There's a difference between loyalty to the home team--athletes
imported to play for our local colleges and pro franchises--and
the deep emotional bond we share with hometown heroes, the local
legends we knew back when. They are the boys and girls from next
door, or the next town. We watched them grow up, watched them
play when it was still play. Unfortunately, these luminaries are
almost inevitably dispersed because of sport's mercenary nature,
lured away by scholarships or contracts. Well, we're bringing
'em all back home for the millennium--not necessarily to where
they were born, but to where they first showed flashes of the
greatness to come. Thus, Broadway Joe is in Pennsylvania, not
Alabama or New York; and the Mailman is in Louisiana, not Utah.
The result: the top 50 from your state and, on the following
pages, a list of those from all 50 states. In short, the
ultimate home teams.
In 23-year career, hit 755 home runs and drove in 2,297 runs to
surpass record totals of the Babe.
One of baseball's most complete players; hit 660 homers, stole
338 bases, won 12 Gold Gloves; two-time MVP.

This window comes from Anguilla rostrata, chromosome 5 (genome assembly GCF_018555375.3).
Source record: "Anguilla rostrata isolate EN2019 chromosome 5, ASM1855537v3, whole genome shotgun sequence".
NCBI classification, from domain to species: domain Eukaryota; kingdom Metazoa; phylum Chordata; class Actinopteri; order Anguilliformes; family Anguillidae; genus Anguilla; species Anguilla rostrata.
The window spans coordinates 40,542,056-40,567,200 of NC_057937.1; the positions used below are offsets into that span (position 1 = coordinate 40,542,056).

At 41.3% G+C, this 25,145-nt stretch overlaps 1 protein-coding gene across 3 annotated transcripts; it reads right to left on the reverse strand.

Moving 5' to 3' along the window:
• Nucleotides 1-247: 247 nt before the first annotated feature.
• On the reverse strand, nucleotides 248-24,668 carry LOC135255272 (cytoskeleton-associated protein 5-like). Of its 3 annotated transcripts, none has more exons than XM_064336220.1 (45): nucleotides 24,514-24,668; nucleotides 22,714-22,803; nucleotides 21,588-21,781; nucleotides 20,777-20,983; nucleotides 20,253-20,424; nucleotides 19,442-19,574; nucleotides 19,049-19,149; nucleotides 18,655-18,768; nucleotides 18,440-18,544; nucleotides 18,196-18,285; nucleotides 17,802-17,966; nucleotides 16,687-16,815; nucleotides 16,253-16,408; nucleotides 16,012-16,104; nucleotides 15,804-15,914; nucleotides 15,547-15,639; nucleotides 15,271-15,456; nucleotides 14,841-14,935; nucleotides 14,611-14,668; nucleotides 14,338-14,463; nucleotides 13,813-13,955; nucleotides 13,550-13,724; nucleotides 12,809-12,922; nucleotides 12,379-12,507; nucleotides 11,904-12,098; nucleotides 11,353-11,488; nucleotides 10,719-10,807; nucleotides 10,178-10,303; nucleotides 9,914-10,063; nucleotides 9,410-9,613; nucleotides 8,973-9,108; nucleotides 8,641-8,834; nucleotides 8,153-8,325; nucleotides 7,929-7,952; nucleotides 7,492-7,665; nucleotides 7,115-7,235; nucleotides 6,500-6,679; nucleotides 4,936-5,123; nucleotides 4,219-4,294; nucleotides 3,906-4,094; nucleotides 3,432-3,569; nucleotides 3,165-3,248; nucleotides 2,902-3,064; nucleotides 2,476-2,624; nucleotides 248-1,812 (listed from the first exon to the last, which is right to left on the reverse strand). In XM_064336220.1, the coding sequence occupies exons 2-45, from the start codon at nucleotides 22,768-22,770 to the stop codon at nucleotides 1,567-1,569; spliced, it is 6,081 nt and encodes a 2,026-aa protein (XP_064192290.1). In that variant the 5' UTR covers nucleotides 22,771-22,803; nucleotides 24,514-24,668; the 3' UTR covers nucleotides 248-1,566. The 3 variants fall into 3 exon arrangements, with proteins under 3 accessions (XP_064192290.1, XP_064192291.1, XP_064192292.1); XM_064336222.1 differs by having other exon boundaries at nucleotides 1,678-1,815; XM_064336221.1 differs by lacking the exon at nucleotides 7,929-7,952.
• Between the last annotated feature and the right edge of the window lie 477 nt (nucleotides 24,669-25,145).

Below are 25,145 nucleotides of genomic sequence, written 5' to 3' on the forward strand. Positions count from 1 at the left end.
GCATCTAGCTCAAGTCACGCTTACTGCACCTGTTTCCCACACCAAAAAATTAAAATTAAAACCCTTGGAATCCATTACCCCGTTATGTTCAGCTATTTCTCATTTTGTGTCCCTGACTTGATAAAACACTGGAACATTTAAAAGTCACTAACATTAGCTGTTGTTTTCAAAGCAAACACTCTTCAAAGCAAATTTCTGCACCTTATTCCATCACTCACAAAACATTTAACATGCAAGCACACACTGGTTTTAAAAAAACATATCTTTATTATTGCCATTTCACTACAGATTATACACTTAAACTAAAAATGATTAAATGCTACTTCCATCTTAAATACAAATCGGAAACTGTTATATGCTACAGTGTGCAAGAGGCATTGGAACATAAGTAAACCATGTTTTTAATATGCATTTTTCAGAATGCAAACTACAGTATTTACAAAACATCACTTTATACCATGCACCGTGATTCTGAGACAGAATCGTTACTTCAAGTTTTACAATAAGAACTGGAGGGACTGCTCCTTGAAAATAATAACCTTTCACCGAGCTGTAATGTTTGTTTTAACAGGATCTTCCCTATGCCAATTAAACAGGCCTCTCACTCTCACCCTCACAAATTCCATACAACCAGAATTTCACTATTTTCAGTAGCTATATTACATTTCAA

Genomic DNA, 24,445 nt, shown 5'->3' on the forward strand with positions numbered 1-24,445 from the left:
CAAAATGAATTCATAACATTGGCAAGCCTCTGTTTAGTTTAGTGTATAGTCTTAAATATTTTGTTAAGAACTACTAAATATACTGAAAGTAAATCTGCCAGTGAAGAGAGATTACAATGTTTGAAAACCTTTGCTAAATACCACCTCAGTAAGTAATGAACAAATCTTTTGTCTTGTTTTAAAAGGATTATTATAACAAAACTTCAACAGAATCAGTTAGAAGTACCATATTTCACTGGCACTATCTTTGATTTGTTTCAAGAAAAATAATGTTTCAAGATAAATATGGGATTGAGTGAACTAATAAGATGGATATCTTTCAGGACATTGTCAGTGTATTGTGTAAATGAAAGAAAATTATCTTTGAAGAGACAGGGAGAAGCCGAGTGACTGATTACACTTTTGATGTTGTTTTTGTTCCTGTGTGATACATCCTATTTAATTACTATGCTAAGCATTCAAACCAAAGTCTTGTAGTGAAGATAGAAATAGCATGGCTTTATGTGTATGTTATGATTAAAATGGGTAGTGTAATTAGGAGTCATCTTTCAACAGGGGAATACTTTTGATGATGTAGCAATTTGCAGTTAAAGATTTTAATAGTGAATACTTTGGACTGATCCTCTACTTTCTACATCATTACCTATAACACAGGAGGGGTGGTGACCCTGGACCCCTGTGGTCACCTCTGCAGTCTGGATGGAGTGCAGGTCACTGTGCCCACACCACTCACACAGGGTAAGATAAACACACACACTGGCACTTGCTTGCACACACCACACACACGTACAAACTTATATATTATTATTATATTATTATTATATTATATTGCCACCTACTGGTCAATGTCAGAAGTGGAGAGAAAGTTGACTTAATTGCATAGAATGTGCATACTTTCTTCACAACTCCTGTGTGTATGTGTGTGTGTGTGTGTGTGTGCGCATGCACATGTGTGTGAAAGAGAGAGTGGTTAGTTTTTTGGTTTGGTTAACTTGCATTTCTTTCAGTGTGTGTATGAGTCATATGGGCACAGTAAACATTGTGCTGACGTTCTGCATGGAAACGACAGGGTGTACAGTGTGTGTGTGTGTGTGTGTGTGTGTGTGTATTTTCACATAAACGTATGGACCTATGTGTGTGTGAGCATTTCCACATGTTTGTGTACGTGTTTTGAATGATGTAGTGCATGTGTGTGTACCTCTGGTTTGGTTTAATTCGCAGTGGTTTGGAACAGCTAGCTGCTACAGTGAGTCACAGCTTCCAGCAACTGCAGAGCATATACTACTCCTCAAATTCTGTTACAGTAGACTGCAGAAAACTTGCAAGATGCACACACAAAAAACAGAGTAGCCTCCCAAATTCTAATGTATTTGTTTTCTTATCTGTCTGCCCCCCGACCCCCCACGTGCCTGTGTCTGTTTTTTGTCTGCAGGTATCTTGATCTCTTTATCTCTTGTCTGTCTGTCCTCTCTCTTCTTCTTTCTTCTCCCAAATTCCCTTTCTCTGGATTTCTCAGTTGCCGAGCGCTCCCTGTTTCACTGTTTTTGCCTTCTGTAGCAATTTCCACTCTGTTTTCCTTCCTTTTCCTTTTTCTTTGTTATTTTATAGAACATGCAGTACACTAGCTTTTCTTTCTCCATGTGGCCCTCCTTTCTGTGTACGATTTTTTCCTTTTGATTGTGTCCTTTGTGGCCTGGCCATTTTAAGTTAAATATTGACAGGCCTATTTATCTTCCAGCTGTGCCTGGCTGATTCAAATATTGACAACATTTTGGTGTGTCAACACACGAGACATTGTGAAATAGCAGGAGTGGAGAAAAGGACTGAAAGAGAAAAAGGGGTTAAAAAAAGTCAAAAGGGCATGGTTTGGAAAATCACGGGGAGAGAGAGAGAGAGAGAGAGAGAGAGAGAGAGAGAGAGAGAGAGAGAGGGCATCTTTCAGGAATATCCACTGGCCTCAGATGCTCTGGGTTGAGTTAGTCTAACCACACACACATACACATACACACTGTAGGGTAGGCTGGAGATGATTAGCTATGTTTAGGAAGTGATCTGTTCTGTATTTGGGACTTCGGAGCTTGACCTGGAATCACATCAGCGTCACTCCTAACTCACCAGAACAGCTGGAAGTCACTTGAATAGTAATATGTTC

Heisman winner at Auburn; only man selected to play in NFL Pro
Bowl to also homer in baseball's All-Star Game.
December 27, 1999
Started 47 straight games at Alabama from 1974 to '77; set NFL
record for career catches by a tight end (662).
NL Rookie of the Year in 1959; MVP in '69; one of most
devastating pull hitters ever; hit 521 homers in 22-year career.
Reported age and Negro leagues win totals are debatable; no doubt
that he was one of best pitchers ever.
Football All-America and SEC champion in shot put and discus at
Alabama; one of NFL's finest offensive linemen in 13 seasons with
Star at Lanier High and Alabama; ultra-efficient leader of
Lombardi's Packers dynasty; MVP of first two Super Bowls.
SEC Player of the Year in 1983-84 at Auburn; in NBA, averaged
22.2 points and 11.7 rebounds over 16 seasons.
Started early (age 19) and finished late (43); won 300 games, and
a Cy Young in 1959.
Starred at Parker High and Grambling; quick defensive tackle led
Chiefs to Super Bowls I and IV.
Steelers' leader in six of 12 receiving categories; retired in